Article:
The history books will confirm that BSE sounded the death knell for, what 20 years ago, was a genuine attempt on the part of local red meat and food businesses to export products into mainland Europe. With the prospect of Brexit now looming, the potential for local food businesses in Northern Ireland to work the EU food export oracle will be extremely limited.
Sales to Great Britain are officially regarded as exports, which brings into sharp focus the relationship that food companies in this part of the world enjoy with British retailers.
It may stick in the craw of our farming industry but the reality is that local food processers are likely to become more reliant rather than less dependent on the UK supermarkets during the period ahead. The logic behind this is quite simple: Northern Ireland plc exports 80 per cent of the food produced here and we live cheek by jowl with a neighbouring island which is home to some 60 million people. What’s more, these potential consumers all use the same currency (sterling) and, ostensibly, they speak the same language.
Take the red meat sector as a further case in point. Throughout the 10 long years of the beef export (BSE) ban, local meat plants had no option but to do business with Tesco, ASDA, Sainsbury et al. This meant meeting their specifications for the different cuts with the result that only certain grades of cattle secured a premium price. As a result, heavier, lighter or less well conformed cattle were discounted.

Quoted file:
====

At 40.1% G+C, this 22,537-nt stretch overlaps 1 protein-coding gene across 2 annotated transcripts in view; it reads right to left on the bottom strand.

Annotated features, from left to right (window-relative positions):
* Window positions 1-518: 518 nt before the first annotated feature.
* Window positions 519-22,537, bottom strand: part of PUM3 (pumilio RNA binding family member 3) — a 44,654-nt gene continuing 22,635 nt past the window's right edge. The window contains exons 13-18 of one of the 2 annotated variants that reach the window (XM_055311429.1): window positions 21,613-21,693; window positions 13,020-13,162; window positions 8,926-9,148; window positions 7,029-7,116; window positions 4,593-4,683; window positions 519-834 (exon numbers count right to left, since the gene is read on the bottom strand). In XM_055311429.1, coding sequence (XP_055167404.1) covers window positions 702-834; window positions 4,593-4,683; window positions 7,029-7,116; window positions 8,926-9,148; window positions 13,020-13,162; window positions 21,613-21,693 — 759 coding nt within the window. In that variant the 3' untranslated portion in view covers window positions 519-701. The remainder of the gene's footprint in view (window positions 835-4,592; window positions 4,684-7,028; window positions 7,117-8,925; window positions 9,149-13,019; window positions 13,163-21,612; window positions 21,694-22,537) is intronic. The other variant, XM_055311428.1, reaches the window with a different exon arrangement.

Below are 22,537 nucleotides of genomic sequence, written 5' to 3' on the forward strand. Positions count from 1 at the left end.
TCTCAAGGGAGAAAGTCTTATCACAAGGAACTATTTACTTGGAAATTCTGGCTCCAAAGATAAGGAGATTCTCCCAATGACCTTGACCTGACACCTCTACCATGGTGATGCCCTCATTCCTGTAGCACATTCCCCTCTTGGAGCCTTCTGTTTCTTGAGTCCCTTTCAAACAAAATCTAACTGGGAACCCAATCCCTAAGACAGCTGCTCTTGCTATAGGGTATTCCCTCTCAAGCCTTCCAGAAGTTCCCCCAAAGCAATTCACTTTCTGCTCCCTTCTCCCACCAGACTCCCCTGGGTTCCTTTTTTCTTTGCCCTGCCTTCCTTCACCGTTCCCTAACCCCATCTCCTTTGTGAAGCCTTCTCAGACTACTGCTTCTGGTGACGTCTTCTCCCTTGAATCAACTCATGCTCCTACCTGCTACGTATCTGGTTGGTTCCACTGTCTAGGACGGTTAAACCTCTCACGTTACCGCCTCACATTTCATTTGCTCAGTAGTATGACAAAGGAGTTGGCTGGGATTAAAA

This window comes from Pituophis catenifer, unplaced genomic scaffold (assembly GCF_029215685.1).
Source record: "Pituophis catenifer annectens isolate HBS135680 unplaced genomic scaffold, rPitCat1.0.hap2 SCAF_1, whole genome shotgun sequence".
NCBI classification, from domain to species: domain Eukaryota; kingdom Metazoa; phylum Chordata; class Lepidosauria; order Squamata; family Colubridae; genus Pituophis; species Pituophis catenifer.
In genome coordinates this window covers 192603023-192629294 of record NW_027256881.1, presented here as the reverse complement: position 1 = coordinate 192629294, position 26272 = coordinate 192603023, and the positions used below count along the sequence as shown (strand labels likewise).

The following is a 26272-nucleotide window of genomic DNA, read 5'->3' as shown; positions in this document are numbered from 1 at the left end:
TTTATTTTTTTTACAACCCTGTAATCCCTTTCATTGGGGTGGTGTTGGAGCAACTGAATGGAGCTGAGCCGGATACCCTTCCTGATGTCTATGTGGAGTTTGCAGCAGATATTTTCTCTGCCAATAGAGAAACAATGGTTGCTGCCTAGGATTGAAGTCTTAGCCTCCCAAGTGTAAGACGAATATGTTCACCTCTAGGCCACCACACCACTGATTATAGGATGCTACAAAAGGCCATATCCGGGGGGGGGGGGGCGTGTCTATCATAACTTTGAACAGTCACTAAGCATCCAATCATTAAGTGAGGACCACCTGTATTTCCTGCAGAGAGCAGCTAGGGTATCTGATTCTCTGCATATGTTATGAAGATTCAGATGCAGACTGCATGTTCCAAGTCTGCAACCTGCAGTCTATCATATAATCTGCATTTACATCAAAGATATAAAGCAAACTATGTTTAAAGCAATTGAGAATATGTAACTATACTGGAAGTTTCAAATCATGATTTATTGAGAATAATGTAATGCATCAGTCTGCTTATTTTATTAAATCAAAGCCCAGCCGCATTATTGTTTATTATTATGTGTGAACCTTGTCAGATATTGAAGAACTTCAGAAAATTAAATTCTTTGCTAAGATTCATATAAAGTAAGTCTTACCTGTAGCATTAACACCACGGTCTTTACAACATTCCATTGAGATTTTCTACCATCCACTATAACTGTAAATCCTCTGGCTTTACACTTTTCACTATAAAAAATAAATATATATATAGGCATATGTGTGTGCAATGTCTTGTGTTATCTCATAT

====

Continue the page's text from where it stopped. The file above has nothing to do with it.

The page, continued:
Significantly, all of this has come back to haunt the factories over recent months as farmers have found they can send all of their finished cattle live to Scotland and get a better price by taking this option. Beef cattle numbers are currently at an all-time low. So it will be interesting to see how all of this plays out over the coming months. The factories need stock to process – otherwise they have no business.
All of the big retailers play a very canny game when it comes to dealing with Northern Ireland’s agri-food sector. At one level they are telling processers that the credit crunch is now a reality and that all suppliers must respond accordingly. Meanwhile, the same people are telling producers that they care passionately about the countryside and the rural way of life.
For their part, farmers think they are being hard done by. They cannot understand, for example, why a litre of milk can leave their yard for 20 pence and end up on a supermarket shelf for almost four times this amount. Also, they feel equally irate when it comes to the retail mark-up on beef, lamb, pork, potatoes and all the other food commodities produced here in Northern Ireland. Obviously, farmers want a better return for their endeavours. They would also like the supermarkets to explain why the total retail take is so large and why they, the people at the start of the food chain, gets such a small share of this total spend.
Numerous attempts have been made to elucidate the ways in which the supermarkets operate their buying policies but to date, black holes have been more forthcoming in terms of the light that has been shed on this issue.
EU Farm Commissioner Phil Hogan has expressed a strong desire to get to the bottom of this and it is hoped the UK authorities will be equally forthright, once Brexit becomes a reality.
Many leading economists are now predicting that the days of cheap food are over. However, it will be interesting to see if the UK multiples agree with this perspective or, armed with their undoubted buying power and ability to bring food in from every corner of the globe, will they come up with a Plan B? Only time will tell.